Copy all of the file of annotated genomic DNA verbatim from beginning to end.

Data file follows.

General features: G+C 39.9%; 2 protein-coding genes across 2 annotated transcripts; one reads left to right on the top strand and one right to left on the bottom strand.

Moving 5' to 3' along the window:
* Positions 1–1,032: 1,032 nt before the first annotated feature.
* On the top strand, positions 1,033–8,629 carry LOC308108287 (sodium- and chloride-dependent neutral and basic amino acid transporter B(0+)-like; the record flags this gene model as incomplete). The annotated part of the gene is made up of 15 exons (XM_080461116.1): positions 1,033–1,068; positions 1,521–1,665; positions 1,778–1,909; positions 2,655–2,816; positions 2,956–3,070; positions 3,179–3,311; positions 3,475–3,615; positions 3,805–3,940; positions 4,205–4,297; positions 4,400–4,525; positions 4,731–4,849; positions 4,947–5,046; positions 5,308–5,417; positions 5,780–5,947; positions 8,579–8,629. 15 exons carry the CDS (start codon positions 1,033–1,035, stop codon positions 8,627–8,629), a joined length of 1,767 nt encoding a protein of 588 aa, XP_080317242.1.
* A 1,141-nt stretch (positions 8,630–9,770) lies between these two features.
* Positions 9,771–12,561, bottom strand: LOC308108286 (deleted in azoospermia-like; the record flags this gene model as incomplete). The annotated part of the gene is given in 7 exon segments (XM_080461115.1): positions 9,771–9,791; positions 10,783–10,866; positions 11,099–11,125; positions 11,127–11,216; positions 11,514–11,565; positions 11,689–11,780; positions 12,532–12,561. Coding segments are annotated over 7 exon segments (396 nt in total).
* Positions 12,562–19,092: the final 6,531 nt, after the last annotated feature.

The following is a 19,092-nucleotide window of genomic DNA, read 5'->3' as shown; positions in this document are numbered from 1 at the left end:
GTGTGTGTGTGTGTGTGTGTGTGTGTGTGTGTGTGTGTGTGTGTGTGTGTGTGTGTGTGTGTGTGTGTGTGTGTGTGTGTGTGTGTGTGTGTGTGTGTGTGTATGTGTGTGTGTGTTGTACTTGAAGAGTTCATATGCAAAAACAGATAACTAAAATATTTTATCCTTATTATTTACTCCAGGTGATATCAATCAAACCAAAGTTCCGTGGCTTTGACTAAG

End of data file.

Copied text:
General features: G+C 39.9%; 2 protein-coding genes across 2 annotated transcripts; one reads left to right on the top strand and one right to left on the bottom strand.

Moving 5' to 3' along the window:
* Positions 1–1,032: 1,032 nt before the first annotated feature.
* On the top strand, positions 1,033–8,629 carry LOC308108287 (sodium- and chloride-dependent neutral and basic amino acid transporter B(0+)-like; the record flags this gene model as incomplete). The annotated part of the gene is made up of 15 exons (XM_080461116.1): positions 1,033–1,068; positions 1,521–1,665; positions 1,778–1,909; positions 2,655–2,816; positions 2,956–3,070; positions 3,179–3,311; positions 3,475–3,615; positions 3,805–3,940; positions 4,205–4,297; positions 4,400–4,525; positions 4,731–4,849; positions 4,947–5,046; positions 5,308–5,417; positions 5,780–5,947; positions 8,579–8,629. 15 exons carry the CDS (start codon positions 1,033–1,035, stop codon positions 8,627–8,629), a joined length of 1,767 nt encoding a protein of 588 aa, XP_080317242.1.
* A 1,141-nt stretch (positions 8,630–9,770) lies between these two features.
* Positions 9,771–12,561, bottom strand: LOC308108286 (deleted in azoospermia-like; the record flags this gene model as incomplete). The annotated part of the gene is given in 7 exon segments (XM_080461115.1): positions 9,771–9,791; positions 10,783–10,866; positions 11,099–11,125; positions 11,127–11,216; positions 11,514–11,565; positions 11,689–11,780; positions 12,532–12,561. Coding segments are annotated over 7 exon segments (396 nt in total).
* Positions 12,562–19,092: the final 6,531 nt, after the last annotated feature.

The following is a 19,092-nucleotide window of genomic DNA, read 5'->3' as shown; positions in this document are numbered from 1 at the left end:
GTGTGTGTGTGTGTGTGTGTGTGTGTGTGTGTGTGTGTGTGTGTGTGTGTGTGTGTGTGTGTGTGTGTGTGTGTGTGTGTGTGTGTGTGTGTGTGTGTGTGTATGTGTGTGTGTGTTGTACTTGAAGAGTTCATATGCAAAAACAGATAACTAAAATATTTTATCCTTATTATTTACTCCAGGTGATATCAATCAAACCAAAGTTCCGTGGCTTTGACTAAG